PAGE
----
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The Wounded Land Paperback – 2 Sep 2019
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JOHN W. CAMPBELL AND BRITISH FANTASY AWARD-WINNING AUTHOR
‘The Thomas Covenant saga is a remarkable acheivement which will certainly find a place on the small list of all true classics’
‘Something entirely out of the ordinary … you’ll want to go straight through Lord Foul’s Bane, The Illearth War and The Power that Preserves at one sitting’
‘An irresistible epic … imagination, heroism, excitement, made all the more real by Donaldson’s deft handling of the rich history of the Land’
CHICAGO DAILY NEWS
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Covenant returns to the Land (where about four thousand years have passed) to find it shockingly wasted, as if the Apocalypse itself had hit it. The change was caused by the Sunbane, a sinister creation of Foul's. Covenant spends half the book just trying to figure out what the heck went wrong and how he can turn things around. Fortunately he finds that he can unleash the wild magic at will, or at least whenever he's upset (sort of like Nynaeve's channeling block in Robert Jordan's Wheel of Time series).
Each book of the first trilogy had a major resolution at the end. The Wounded Land is difficult to evaluate on its own because there is no real resolution or even climax. About two thirds of the way through the book, Covenant's party embarks on a major quest that clearly will not be completed by the end of the novel. The ending isn't really climactic, but merely segues nicely into the sequel The One Tree.
Donaldson's pace is generally slower in this trilogy than in the first one, but that's not to say that The Wounded Land doesn't contain plenty of action. Covenant barely escapes death a few times. The times when he uses the wild magic are exciting moments, and Donaldson is skillful at quickly heightening dramatic tension. Covenant's stay at Revelstone and his discoveries there are a high point in the novel. The page-turning trek through the treacherous Sarangrave Flats recalls the similar quest of the Bloodguard in The Illearth War.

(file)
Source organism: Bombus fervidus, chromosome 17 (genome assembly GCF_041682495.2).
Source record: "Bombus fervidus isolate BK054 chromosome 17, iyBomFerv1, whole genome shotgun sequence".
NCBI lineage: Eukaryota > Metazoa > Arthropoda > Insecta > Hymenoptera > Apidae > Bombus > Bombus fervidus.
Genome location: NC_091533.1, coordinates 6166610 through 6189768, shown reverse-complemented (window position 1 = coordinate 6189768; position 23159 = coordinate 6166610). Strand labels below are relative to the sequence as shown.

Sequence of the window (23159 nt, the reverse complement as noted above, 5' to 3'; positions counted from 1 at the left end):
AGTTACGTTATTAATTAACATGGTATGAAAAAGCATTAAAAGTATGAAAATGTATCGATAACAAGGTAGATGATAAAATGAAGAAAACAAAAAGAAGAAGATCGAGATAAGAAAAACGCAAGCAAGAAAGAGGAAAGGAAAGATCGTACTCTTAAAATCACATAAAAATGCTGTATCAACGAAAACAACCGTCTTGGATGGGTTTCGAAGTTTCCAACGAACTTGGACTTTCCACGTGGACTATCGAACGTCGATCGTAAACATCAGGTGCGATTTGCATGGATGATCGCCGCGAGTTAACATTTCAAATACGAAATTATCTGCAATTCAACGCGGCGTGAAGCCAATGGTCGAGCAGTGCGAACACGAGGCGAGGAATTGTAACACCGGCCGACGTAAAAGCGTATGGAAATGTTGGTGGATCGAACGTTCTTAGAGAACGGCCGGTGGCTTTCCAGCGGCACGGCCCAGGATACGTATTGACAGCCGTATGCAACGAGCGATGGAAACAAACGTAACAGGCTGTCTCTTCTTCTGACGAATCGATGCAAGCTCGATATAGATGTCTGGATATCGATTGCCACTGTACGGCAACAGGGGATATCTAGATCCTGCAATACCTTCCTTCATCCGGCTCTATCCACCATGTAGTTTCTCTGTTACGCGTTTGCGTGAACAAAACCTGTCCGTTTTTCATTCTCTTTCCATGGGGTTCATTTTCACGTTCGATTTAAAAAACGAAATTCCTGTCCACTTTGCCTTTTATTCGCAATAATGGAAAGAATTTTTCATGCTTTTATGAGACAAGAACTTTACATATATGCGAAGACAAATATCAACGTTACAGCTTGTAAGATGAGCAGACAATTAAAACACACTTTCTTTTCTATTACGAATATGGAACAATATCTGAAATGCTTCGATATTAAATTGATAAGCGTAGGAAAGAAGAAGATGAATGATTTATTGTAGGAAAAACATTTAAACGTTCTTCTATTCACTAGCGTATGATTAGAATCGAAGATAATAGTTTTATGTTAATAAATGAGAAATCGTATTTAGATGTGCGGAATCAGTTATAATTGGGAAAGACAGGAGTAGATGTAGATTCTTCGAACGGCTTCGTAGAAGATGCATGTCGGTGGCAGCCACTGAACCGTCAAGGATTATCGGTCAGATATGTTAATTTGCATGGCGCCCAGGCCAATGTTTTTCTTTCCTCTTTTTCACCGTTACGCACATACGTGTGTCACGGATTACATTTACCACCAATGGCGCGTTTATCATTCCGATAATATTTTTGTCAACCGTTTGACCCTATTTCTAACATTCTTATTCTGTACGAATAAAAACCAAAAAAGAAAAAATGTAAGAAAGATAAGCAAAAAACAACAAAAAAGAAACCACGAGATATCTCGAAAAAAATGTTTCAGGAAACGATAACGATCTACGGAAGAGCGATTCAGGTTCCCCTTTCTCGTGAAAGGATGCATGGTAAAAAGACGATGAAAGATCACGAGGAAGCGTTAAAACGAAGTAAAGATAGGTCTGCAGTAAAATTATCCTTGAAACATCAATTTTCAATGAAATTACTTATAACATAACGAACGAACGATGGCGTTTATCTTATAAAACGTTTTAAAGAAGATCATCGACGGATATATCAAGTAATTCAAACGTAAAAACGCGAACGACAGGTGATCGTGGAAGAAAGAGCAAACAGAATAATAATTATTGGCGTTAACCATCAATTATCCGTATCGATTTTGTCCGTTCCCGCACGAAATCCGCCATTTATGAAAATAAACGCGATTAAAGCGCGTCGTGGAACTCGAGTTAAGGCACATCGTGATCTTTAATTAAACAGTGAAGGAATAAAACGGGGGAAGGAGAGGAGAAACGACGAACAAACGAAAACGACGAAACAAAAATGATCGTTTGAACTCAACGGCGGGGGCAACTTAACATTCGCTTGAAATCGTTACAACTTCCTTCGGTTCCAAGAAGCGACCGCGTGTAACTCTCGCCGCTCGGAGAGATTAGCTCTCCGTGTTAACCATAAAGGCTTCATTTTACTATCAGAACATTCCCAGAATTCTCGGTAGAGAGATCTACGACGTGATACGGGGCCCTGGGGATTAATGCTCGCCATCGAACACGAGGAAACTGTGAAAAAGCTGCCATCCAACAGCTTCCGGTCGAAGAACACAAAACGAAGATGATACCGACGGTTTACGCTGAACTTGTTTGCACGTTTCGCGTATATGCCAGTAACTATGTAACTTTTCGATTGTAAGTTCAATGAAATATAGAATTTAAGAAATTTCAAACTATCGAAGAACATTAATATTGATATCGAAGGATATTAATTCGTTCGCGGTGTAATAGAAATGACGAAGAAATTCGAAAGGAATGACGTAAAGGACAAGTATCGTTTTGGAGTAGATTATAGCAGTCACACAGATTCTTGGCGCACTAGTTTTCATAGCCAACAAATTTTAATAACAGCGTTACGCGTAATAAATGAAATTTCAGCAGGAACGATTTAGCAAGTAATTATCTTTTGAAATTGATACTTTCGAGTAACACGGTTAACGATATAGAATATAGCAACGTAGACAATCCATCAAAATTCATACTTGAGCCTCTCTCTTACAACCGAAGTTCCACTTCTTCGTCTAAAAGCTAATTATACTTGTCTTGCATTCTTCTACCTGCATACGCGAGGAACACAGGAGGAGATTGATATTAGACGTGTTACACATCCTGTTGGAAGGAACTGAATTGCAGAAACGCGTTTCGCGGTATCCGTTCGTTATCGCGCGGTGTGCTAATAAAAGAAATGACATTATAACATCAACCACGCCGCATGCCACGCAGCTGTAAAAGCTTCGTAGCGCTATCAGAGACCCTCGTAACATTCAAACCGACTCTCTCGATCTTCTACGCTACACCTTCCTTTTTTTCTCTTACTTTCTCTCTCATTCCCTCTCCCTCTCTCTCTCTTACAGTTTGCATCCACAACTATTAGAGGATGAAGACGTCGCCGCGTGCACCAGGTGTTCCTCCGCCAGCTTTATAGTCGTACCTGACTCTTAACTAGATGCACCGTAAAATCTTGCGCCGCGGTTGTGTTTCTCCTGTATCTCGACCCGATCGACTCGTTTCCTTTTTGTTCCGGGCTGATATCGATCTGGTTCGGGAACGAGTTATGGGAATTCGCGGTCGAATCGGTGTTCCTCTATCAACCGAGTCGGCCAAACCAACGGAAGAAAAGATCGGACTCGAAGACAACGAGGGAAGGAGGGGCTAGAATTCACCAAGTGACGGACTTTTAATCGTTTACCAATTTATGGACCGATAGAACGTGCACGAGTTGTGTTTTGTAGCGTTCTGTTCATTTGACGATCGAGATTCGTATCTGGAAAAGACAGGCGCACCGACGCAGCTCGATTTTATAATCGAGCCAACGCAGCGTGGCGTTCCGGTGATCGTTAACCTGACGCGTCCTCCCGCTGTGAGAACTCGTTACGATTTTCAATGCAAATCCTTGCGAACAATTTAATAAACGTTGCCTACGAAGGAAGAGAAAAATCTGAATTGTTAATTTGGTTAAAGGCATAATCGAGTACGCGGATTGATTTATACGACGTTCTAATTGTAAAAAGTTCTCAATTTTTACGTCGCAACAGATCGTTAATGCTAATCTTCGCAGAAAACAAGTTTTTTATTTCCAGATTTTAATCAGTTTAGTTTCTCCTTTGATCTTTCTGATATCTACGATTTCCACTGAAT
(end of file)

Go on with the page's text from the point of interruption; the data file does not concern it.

I haven't read the two sequels yet, but this second trilogy is looking great so far! Highly recommended for fans of simple fantasy with a dark flavor to it.
The Second Trilogy of Thomas Covenant is very different thematically from the first. The question of dream vs. reality is disposed of almost immediately in The Wounded Land (and arguably it was just a plot trick in the first trilogy anyway, so we could comfortably both despise and sympathise with Thomas Covenant). All that the Council represents has been shattered and the strength of their convictions must now be restored by Thomas Covenant and a few friends. He must come to terms with what he has lost, who he is, and what the Land truly meant to him. Linden Avery, his new companion from the real world who is drawn in when Covenant is summoned, is herself a flawed character - but she is a product of events she could not control. In a reverse of the original trilogy, the story of her anguish, the truth she must come to terms with, and her role in the fate of the Land is drawn out slowly, over the course of all three books.
This second trilogy is more personal than the first. In the first trilogy Thomas Covenant is profoundly influnced by the Land and all the people around him, and must reconcile their strength with his own anguish, eventually confronting his own failings to earn redemption; in the second everything the Land was, is lost. Linden and Covenant must personally struggle to restore it despite their own weakness and imperfection, with the help of a group of wandering Giants, the always loyal but subtly changed Bloodguard, and two natives of the Land. Wheras in the first book we know Covenant has a latent power which if he could only discover and unleash, he could defeat Foul, in the Wounded Land Covenant's power is growing out of control and any release could shatter the Arch of Time and give Foul victory - effectively rendering Covenant's White Gold powerless.
Everyone must make tremendous sacrifices in their struggle to see the land restored, and the final resolution in White Gold Wielder is amazing, thrilling, tremendously moving, and ultimately incredibly satisfying - making these books arguably the greatest work of fantasy literature ever written, eclipsing even the remarkable works of Tolkien for depth and power.
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